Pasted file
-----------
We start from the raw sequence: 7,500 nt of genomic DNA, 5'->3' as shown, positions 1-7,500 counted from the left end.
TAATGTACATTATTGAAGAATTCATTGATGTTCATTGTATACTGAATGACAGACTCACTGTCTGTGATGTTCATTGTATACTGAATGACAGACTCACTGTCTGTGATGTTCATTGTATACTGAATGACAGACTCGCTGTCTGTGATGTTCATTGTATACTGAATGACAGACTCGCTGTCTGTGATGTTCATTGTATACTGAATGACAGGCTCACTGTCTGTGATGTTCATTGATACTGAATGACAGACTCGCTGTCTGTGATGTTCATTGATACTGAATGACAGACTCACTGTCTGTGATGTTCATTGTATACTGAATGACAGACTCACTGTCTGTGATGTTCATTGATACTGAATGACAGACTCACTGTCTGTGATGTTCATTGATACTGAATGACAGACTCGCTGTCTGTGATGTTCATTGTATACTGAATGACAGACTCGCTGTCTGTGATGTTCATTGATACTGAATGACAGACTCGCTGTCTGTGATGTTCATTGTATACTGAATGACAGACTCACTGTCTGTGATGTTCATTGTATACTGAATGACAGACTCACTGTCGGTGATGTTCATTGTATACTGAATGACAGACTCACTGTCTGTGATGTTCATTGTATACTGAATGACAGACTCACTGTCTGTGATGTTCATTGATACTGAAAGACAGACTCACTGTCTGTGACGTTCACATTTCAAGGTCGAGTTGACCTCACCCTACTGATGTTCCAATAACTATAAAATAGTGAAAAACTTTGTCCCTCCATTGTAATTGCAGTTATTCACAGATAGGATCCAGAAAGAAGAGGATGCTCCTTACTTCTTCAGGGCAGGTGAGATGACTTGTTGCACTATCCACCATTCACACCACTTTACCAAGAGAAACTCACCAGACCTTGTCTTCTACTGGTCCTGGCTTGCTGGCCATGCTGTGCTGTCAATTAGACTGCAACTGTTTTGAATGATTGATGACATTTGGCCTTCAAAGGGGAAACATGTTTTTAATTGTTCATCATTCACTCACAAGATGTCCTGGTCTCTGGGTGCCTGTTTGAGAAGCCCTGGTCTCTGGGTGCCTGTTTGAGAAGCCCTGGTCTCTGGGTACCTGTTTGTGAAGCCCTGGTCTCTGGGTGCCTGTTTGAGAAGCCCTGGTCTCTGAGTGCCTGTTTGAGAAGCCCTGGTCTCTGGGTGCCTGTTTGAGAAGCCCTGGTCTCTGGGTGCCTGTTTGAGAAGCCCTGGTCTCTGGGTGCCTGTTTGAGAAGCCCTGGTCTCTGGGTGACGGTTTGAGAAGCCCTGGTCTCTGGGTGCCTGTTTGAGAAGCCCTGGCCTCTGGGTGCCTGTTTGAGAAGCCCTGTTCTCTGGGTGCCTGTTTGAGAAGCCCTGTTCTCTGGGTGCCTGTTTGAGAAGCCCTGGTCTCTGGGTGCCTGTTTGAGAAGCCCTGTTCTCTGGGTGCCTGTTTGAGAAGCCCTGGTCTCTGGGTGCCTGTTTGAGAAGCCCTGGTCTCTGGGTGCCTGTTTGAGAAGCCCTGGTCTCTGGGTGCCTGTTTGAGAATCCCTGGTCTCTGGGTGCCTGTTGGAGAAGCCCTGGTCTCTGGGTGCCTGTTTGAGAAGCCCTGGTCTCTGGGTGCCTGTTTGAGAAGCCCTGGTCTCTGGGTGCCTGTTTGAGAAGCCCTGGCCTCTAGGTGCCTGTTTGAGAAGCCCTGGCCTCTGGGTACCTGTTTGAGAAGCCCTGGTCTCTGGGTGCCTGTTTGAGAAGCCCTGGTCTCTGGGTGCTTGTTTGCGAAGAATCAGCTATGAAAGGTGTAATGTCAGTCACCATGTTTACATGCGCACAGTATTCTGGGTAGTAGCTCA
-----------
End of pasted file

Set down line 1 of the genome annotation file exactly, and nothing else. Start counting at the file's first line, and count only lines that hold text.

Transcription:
We start from the raw sequence: 7,500 nt of genomic DNA, 5'->3' as shown, positions 1-7,500 counted from the left end.